Common Skin Issues: Is Minor Surgery the Best Option?

Minor skin disorders are pretty common. In fact, the American Academy of Dermatology confirms that skin disorders affect over 84 million Americans. These conditions include acne, keloids, psoriasis, etc.

For some people, these conditions are just a nuisance. But for others, they can be downright painful and debilitating. This post briefly discusses some of the more common skin disorders and whether or not surgery is the best option for treating them.

What Are Minor Skin Disorders?

Minor skin diseases are disorders that affect the skin, nails, and hair. They can be caused by various reasons, including infections, allergies, or even genetics. These skin problems don’t often pose a serious threat to one’s health, but they can be unsightly and uncomfortable.

These are different from melanoma, a dangerous type of skin cancer that can be deadly. Melanoma prognosis is generally much better when caught early, so if you notice any changes in your skin, it’s important to see a dermatologist right away.

Some of the more common minor skin disorders include:

  • Acne: Acne is a common condition causing pimples or blackheads to form on the skin. It is most commonly seen in teenagers, but it can affect people of all ages. Acne is usually treated with over-the-counter medications, such as benzoyl peroxide or salicylic acid. In some cases, prescription medications may be necessary.
  • Keloids: Keloids are raised scars that form when the body produces too much collagen at a wound site. They can occur after surgery, injury, or even just from shaving. This condition is more common in individuals with darker skin, but it can affect anyone. They can be treated with surgery, corticosteroid injections, or silicone gel sheets.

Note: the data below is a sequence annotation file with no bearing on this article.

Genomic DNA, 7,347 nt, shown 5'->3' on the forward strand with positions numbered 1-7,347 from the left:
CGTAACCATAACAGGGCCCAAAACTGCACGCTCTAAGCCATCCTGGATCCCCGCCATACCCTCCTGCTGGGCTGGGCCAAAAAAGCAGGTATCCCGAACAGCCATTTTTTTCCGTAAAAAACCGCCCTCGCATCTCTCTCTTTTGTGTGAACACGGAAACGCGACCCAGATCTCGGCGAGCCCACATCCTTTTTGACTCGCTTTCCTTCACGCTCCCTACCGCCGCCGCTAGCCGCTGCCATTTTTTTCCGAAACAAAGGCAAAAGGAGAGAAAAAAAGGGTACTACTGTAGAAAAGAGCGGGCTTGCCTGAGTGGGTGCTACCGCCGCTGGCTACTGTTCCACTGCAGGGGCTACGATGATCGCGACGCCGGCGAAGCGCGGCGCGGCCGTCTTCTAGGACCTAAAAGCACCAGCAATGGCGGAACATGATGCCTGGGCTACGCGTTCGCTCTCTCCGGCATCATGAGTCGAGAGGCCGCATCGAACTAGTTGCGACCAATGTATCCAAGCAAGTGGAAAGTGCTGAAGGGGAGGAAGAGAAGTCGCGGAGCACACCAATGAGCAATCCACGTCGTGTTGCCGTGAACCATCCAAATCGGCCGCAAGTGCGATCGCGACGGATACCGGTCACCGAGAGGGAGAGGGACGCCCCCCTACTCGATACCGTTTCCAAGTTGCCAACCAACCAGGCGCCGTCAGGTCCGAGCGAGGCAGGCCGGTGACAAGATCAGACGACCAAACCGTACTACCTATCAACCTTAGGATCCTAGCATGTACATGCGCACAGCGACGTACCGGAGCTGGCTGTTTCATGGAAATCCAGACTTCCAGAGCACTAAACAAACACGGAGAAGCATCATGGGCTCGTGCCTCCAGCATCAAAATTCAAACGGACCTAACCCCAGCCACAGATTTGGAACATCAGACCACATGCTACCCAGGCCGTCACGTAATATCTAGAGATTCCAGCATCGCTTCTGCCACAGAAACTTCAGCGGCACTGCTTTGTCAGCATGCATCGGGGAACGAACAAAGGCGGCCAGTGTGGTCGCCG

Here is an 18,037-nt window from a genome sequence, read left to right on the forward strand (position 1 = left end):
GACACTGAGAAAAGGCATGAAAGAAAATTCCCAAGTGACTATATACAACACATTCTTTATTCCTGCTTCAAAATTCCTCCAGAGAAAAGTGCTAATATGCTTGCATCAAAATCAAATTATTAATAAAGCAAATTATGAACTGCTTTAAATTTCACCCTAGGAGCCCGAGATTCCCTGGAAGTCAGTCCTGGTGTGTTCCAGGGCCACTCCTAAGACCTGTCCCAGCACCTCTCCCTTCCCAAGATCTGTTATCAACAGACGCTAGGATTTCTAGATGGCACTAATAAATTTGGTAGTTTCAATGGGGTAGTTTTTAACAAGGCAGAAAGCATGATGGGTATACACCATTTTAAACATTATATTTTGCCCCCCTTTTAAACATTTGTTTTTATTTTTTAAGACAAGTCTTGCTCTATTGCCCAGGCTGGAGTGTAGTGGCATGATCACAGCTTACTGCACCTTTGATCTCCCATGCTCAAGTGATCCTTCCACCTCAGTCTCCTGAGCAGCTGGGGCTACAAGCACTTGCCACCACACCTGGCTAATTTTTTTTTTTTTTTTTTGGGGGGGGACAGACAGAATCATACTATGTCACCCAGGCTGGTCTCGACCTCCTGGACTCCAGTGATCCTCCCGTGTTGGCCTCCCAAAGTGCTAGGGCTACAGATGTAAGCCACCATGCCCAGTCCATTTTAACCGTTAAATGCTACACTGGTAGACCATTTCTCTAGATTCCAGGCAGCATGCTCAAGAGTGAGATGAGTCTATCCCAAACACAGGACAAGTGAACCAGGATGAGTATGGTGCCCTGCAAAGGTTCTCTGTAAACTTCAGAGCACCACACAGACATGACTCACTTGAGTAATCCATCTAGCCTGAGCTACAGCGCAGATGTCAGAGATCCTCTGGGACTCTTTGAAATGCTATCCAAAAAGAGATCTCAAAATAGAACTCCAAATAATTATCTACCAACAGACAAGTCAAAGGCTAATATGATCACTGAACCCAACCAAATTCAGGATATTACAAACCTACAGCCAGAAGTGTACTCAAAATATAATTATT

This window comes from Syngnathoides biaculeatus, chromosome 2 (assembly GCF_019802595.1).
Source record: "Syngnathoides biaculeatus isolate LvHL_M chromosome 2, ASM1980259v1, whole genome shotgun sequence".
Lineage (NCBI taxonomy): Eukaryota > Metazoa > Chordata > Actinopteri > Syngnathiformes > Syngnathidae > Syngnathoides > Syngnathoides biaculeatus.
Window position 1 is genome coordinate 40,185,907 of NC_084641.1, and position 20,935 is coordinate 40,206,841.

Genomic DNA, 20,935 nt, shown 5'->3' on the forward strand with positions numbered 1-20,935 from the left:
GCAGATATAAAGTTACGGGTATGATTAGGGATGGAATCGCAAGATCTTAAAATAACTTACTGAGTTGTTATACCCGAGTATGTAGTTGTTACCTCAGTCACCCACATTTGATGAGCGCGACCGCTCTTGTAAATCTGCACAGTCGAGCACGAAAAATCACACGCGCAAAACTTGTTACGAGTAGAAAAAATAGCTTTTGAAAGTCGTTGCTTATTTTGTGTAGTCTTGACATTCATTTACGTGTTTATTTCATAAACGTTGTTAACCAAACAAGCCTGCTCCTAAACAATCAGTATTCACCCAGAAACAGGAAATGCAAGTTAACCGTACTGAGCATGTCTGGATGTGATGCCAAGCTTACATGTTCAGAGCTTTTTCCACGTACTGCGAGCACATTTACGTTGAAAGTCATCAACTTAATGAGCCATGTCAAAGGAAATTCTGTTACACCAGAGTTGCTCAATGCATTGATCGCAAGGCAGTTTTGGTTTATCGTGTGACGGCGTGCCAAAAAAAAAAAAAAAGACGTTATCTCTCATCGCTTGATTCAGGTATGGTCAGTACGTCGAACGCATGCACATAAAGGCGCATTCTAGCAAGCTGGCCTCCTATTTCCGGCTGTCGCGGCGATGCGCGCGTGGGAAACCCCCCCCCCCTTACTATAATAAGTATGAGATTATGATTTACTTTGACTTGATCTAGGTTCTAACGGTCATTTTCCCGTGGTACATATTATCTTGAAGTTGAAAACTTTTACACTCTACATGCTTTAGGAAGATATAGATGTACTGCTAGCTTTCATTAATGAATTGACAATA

• Psoriasis: It is a chronic skin problem causing the skin to become red and scaly. It affects about 2 to 3% of the population and is more common in people with certain autoimmune conditions, including Crohn’s disease or rheumatoid arthritis. While nothing cures psoriasis, it can be managed with medications, light therapy, and other treatments.
  • Skin Tags:  Skin tags are small, flesh-colored growths that can form on the skin. They are benign (non-cancerous) and often occur in areas where the skin rubs together, such as the neck, armpits, or groin. Skin tags are usually removed for cosmetic reasons.
  • If you consider this type of surgery, look for experienced surgeons who can perform the procedure with minimal scarring. Ask for referrals or look online by searching “skin tag removal near me” to narrow your search.
  • Moles: These are dark, raised or flat spots on the skin. They are usually harmless, but some moles can become cancerous. It is vital to have any new or changing moles checked by a doctor. Moles can be removed for cosmetic or medical reasons.

Common Signs and Symptoms of Minor Skin Diseases

While skin disorders have different signs, here are the general symptoms :

  • Skin that is red, inflamed, or scaly
  • Pimples, blackheads, or whiteheads
  • Dry skin
  • Itching or burning sensation
  • Painful skin lesions
  • Raised scars

When Is Surgery an Option for Minor Skin Problems?

In general, surgery is only considered for minor skin problems if the issue is causing you pain, discomfort, or distress. For example, you might consider a chronic venous insufficiency treatment when your legs feel heavy, achy, and uncomfortable. If you have psoriasis, you might opt for surgery to remove affected skin if the plaques cause pain or making it difficult to move.